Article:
| improve this answer | |
  • 1
    aha, i understand this. Question was: I have nothing to run inside container, but i need to keep it in "run" state So your answer is - use bash to keep container in running state? – Korjavin Ivan Jan 27 '15 at 9:01
  • Yes.The process that you specified at run time must be running to the container continued to work. The simplest example is bash. Perhaps you will be the easiest way to start the container with the "-d" and connect to it as needed using the docker attach ID. Get out of this session without ending bash, you can use CTRL-p CTRL-q – MSemochkin Jan 27 '15 at 13:30
  • Process that you specify during of the container run receives the PID 1. Accordingly, the container simply can not work without it ☺ – MSemochkin Jan 27 '15 at 18:28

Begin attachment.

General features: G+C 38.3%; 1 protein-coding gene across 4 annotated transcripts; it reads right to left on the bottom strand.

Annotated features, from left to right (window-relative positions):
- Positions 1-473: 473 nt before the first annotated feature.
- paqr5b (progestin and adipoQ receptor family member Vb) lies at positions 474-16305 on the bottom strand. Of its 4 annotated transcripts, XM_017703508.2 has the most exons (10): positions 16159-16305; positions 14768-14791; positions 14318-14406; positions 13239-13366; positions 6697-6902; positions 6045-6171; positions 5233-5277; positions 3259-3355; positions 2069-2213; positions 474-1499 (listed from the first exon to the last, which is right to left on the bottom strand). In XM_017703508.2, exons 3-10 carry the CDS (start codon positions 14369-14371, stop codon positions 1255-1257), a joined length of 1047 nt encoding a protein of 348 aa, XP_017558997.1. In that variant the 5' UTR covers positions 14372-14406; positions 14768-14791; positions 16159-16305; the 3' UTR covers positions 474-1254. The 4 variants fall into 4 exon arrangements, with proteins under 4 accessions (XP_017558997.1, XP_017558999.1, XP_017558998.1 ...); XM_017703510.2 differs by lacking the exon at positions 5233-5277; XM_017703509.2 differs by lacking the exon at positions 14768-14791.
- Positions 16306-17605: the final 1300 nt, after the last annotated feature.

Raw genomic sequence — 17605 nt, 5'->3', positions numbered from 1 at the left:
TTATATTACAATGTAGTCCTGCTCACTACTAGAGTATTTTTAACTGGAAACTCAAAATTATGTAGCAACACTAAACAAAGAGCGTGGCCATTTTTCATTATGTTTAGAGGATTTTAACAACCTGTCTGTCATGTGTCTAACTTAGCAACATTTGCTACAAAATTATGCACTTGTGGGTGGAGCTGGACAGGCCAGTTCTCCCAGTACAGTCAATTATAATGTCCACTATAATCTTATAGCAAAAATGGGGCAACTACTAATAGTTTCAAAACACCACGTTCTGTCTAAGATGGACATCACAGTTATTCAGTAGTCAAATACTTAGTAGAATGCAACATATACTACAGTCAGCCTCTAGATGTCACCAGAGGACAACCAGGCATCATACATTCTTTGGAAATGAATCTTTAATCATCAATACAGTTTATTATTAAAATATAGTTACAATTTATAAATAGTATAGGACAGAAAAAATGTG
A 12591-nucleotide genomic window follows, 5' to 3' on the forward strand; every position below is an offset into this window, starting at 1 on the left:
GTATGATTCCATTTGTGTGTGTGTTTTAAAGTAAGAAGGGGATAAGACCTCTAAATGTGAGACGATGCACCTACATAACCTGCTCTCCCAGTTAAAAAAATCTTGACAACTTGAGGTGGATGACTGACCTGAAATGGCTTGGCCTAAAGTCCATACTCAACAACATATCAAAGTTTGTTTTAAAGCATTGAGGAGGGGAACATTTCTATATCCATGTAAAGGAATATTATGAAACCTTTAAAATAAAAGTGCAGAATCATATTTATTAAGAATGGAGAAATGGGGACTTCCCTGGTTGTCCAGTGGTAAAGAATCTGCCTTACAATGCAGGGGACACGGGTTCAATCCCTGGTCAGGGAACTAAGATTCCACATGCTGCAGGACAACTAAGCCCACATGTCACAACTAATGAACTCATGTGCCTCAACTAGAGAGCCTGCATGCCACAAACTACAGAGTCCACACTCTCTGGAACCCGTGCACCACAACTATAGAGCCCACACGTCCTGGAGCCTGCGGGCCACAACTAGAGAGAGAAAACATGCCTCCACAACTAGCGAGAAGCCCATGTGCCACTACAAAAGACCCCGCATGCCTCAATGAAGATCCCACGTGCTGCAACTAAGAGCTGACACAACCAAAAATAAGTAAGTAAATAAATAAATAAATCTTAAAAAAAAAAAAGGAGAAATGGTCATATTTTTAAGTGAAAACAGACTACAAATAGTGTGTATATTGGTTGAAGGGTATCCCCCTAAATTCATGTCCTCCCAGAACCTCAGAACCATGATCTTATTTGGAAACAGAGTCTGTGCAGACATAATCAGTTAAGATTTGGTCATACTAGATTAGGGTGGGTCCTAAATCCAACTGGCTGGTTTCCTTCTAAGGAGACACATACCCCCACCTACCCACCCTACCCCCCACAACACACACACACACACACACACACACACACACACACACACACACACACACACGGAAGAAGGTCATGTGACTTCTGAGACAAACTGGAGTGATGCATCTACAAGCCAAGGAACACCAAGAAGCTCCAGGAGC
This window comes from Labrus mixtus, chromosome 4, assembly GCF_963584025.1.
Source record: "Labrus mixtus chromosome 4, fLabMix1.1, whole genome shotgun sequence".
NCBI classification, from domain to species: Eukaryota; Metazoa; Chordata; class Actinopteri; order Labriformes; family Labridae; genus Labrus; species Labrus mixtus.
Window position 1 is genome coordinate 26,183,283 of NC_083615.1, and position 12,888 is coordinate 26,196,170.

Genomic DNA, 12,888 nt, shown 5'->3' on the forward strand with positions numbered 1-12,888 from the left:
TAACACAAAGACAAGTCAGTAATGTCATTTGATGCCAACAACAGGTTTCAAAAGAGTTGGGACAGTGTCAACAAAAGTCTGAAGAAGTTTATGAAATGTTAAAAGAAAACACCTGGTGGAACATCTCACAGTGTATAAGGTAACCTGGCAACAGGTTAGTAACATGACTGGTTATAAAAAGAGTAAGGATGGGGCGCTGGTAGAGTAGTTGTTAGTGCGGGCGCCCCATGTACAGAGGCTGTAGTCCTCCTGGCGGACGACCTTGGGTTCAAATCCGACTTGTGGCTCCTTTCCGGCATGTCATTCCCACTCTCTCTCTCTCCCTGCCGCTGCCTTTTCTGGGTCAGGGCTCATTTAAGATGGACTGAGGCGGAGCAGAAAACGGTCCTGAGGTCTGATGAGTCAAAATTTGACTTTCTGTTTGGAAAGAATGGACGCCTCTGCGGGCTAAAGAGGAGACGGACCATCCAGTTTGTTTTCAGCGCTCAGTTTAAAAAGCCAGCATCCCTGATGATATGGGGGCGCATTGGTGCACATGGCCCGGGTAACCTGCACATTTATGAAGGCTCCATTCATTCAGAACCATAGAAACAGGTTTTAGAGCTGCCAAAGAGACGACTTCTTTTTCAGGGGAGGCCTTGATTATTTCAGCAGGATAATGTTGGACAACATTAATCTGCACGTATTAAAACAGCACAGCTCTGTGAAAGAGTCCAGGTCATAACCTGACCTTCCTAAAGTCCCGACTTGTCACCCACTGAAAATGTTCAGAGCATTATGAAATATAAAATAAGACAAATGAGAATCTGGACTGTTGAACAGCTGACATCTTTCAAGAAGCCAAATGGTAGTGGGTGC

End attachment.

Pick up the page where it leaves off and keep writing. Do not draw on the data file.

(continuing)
• My experience with start and attach (or start with -ai) is that the prompt and interactive editing of your command line doesn't show. EG the tty isn't rendering or echoing. – dlamblin Aug 2 '15 at 23:44
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    This is nifty. Note that if you want to start the container in the background without having to manually start it again (say if you're running a web service), use '-itd' parameters, and CTRL-p CTRL-q to detach without stopping the container. – taranaki Feb 23 '17 at 1:26

Since you mentioned periodic tasks and you are probably using something like cron because of the way you want to use docker exec, I have just the medicine for you. At least I ended up doing something like this.

  1. Dockerfile

    FROM <some base>
    CMD tail -f /dev/null
  2. Run with the usual docker run -d .... (I used docker-compose)

  3. Setup host machines crontab, for example:

    * * * * * docker exec mysupercont foo >> /var/log/foo.log 2>&1
    * * * * * docker exec mysupercont bar >> /var/log/bar.log 2>&1

I find this solution nice as we get to rely on the ancient and proven crontab in a pretty default linux environment, while Docker handles your business logic's more exotic deps and environment variables. You can also set some limits if your periodic tasks get stuck & have memory leaks or whatever.